Libelium LoRa technology monitors fields in Hungary

  • March 24, 2021
  • Steve Rogerson

Hungary’s first laboratory for monitoring farmers’ fields is relying on IoT technology from Spanish firm Libelium.

Hungarian researchers designed the field-monitoring project to help farmers make decisions.

Agriculture accounts for 3.2% of the country’s GDP and plays an important role in rural development. To get an idea, in 2018 Hungary produced 7.9 million tons of corn, making it the 15th largest producer in the world.

However, agricultural land is tremendously heterogeneous. The soil components show great variation and mutability both in terms of kilometre extension and time dimension since the parameters can change during two measurement dates. All these factors make the result of a harvest vary in quantity and quality from one point to another.

To help the national agricultural sector, Széchenyi István University has designed a smart agriculture project with Libelium agriculture, water and environmental sensors, which they refer to as the field monitoring laboratory.

The faculty of agricultural and food sciences is in Mosonmagyaróvár in western Hungary. The faculty farm extends its field crop production to more than 400 hectares.

The heterogeneity in Hungary’s agriculture coupled with the lack of digitisation makes it difficult to make informed decisions to improve production. Libelium technology used in this project includes five Libelium Xtreme smart agriculture devices, two Pro smart water nodes and a smart environment device with LoRaWan connectivity in a field laboratory.

The main objective of the project is to collect information on the soil and climate from the field and its surroundings and the effects on the production of corn and wheat. In this way, researchers will be able to offer information to help the decision-making of local farmers.

The researchers installed the devices in two crop fields measuring 6 and 15ha of corn and wheat in different types of soil.

The two smart water nodes have been installed in an artificial water pit to detect the pH and the nitrite and nitrate content of the soil water. The five smart agriculture devices have been installed in the crop, on different types of soil. The idea is to compare soil and growth circumstances, for example soil electrical conductivity, soil water content, leaf, and weather conditions. The smart environment node monitors environmental soil conditions such as CO2 and ammonia.

In addition, UAVs (unmanned aerial drones), robots with artificial intelligence interfaces, and remote sensing techniques complement the installation.

The results contribute to the analysis of the effects of climate change concerning the development of decision support models.

Once in the cloud, different techniques analyse the data automatically collected, for example statistical methods, physiological models of crops and artificial intelligence. Until now, these data were collected manually in a difficult, long and expensive process. This new network of sensors automatically collects parameters on soil, environment, atmosphere and soil water variables as big data and provides clearer results.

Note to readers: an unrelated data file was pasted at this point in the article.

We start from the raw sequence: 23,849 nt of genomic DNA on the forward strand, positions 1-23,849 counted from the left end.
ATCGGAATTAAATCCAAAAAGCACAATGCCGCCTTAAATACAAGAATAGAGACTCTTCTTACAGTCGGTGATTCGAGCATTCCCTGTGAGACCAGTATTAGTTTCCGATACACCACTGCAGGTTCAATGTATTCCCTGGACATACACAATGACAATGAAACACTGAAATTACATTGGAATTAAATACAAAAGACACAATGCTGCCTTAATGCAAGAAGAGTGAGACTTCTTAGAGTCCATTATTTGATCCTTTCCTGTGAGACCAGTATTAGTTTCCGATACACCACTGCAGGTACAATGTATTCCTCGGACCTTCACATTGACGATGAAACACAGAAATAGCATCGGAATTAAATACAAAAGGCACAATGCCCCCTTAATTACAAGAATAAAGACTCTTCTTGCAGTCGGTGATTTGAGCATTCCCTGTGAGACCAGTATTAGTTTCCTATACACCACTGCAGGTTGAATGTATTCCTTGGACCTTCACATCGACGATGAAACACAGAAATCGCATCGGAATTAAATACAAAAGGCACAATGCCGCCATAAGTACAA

Software, designed by the laboratory, receives data compiled in real time and they are stored and analysed. This information is accessible from any computer or smartphone, allowing the research team to obtain data automatically and make decisions in a faster and more efficient way.

The information collected by the sensors is sent directly to Antenna Hungária’s Loriot LoRaWan cloud. Antenna Hungária is a state company based in Budapest, collaborating in this deployment, which is working on the design of a LoRaWan throughout the country. In this manner, the crop monitoring project also contributes to the implementation of LoRaWans in Hungary for consolidating the IoT and digitisation in agriculture.

From this cloud, the university receives the data in its servers, where researchers can develop dashboards and applications.

The laboratory has become the country’s first agro-IoT project. Research activities began in 1998 with site-specific performance mapping. The research team has a two-decade track record in the field of digital data collection; they can fill the agricultural digitisation system with historical data.

To increase the production of sustainable crops, the laboratory works from different viewpoints:

  • Automation of data collection
  • Remote monitoring of microclimatic parameters within the crop field
  • Access real-time data from any device at any time
  • Collect data to inform current and future work
  • Troubleshooting with detailed analysis

This system allows farmers to make more precise decisions to adapt to changes and produce safe, high-quality food while preserving the environment, contributing to sustainable development. Thus, in the years to come, Hungary hopes to improve its position in the world ranking of corn and wheat producers and improve the quality of its production so farmers can monetise the data.

The project is financed by the European Union and the Hungarian government.